High street RBS branches were targeted by protests, after the bank was challenged over its financing of oil and coal mining by charities such as Platform London, People and Planet and Friends of the Earth. In 2007, RBS was promoting itself as "The Oil & Gas Bank", although the website www.oilandgasbank.com was later taken down. A Platform London report criticised the bank's lending to oil and gas companies, estimating that the carbon emissions embedded within RBS' project finance reached 36.9 million tonnes in 2005, comparable to Scotland's carbon emissions.
RBS provides the financial means for companies to build coal-fired power stations and dig new coal mines at sites throughout the world. RBS helped to provide an estimated £8 billion from 2006 to 2008 to energy corporation E.ON and other coal-utilising companies. In 2012, 2.8% of RBS' total lending was provided to the power, oil and gas sectors combined. According to RBS' own figures, half of its deals to the energy sector were to wind power projects; although, this only included project finance and not general commercial loans.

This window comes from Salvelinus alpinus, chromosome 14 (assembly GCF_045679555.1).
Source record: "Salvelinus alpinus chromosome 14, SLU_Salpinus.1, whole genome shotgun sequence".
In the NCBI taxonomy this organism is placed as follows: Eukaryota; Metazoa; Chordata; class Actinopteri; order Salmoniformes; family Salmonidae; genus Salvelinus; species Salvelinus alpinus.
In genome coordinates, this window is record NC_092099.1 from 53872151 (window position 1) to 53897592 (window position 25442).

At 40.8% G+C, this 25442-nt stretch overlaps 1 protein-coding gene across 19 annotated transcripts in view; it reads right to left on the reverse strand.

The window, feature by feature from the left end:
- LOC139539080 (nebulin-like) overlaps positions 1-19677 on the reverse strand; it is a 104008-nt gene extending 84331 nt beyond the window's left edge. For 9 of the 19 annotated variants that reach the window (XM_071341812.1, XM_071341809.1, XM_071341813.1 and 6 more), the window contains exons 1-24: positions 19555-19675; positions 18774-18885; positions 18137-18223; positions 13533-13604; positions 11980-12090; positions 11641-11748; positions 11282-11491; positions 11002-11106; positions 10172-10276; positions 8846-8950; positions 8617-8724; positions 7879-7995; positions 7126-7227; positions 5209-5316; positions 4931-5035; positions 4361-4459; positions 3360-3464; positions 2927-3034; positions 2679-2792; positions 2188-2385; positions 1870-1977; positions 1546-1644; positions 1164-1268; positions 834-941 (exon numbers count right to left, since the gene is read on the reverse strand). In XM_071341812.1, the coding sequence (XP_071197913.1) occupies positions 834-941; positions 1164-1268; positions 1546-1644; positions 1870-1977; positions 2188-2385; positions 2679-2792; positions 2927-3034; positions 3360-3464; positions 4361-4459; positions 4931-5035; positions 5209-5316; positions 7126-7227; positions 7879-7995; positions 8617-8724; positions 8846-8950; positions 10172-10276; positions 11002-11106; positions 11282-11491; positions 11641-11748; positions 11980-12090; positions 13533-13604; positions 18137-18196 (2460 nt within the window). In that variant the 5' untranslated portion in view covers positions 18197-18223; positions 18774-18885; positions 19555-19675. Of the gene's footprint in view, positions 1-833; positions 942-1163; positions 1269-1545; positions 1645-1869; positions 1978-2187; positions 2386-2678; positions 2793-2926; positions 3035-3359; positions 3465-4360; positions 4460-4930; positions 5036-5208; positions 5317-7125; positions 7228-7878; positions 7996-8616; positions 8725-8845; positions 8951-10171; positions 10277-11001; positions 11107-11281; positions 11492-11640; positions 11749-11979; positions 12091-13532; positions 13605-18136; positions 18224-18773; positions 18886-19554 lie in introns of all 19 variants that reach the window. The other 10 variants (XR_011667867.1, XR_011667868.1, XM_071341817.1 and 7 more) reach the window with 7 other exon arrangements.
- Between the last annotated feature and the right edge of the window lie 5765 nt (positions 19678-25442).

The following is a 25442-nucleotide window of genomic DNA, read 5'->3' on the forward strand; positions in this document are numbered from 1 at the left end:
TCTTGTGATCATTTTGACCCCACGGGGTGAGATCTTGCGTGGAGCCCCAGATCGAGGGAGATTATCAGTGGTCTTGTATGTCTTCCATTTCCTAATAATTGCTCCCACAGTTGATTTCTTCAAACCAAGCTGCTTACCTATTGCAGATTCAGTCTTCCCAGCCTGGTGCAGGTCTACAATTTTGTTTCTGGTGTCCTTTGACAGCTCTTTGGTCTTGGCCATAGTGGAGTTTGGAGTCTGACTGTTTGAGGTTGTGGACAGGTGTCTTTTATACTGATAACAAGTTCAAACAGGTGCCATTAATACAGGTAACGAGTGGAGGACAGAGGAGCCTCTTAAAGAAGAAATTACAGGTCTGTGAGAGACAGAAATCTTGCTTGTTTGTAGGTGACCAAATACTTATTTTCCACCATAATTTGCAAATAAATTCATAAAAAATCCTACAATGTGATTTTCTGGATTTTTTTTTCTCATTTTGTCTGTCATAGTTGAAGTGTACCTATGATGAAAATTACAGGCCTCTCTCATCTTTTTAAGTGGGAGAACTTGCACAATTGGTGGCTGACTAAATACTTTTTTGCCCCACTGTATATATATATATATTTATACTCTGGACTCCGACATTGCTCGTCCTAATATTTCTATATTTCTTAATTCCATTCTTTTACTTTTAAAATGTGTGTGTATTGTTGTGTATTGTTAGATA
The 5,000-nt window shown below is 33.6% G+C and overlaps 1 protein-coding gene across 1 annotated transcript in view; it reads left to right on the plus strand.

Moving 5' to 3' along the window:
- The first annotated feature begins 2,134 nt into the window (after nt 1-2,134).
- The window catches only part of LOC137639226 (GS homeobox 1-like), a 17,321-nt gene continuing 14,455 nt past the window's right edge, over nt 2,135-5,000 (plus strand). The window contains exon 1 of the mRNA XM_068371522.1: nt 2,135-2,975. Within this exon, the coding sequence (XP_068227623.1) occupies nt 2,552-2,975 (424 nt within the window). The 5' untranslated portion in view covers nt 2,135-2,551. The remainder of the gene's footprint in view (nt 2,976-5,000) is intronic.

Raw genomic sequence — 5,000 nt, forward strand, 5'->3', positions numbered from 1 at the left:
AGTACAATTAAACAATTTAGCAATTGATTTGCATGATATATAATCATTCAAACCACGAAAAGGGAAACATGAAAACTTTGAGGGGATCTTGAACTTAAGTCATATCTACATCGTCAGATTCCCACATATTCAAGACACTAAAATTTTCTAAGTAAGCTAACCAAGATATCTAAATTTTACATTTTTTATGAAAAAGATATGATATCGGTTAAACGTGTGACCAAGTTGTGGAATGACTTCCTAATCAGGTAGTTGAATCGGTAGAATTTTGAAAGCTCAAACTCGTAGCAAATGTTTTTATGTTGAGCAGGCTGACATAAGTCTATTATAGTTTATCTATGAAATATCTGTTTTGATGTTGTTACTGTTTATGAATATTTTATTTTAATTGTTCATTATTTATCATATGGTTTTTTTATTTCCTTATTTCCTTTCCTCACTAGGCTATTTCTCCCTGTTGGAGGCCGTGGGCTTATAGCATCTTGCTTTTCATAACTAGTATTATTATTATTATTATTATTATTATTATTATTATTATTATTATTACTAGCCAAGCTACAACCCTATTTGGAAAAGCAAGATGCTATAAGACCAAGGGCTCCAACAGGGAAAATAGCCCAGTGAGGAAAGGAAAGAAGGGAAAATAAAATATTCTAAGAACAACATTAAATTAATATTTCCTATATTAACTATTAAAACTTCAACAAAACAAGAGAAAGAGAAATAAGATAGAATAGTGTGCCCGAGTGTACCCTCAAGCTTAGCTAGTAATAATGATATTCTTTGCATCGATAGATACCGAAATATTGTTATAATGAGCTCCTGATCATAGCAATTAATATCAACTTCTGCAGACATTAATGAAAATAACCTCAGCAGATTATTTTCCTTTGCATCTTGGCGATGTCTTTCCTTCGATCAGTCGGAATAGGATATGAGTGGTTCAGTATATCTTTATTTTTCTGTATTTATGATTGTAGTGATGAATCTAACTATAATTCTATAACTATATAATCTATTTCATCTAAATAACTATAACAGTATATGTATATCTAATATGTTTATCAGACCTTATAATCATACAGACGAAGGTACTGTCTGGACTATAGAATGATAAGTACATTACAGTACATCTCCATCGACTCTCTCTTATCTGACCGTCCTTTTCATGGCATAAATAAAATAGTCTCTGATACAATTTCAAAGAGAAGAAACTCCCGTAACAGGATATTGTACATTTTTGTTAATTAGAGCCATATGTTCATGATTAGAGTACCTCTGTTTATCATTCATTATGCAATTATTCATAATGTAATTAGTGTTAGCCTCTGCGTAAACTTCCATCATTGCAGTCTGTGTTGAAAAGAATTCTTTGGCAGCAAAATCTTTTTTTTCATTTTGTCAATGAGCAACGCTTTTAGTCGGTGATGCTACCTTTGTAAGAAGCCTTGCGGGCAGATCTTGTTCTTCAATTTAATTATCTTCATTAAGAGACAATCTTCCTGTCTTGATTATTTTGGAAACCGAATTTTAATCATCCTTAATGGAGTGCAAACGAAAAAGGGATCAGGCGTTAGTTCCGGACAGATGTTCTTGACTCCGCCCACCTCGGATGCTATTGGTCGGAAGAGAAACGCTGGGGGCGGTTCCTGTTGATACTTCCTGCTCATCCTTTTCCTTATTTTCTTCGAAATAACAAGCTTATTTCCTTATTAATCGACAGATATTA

In 2010 RBS promised not to close bank branches where they were the last in town. In 2014 RBS changed direction, and closed 44 branches that are the last in town, as branch transactions had fallen by 30% over the last four years
- Token and symbolic use of the Scottish Gaelic name occurs on some Royal Bank of Scotland plc buildings and customer stationery such as cheque books. Gaelic is not used on the RBS website, for contracts or on their banknotes.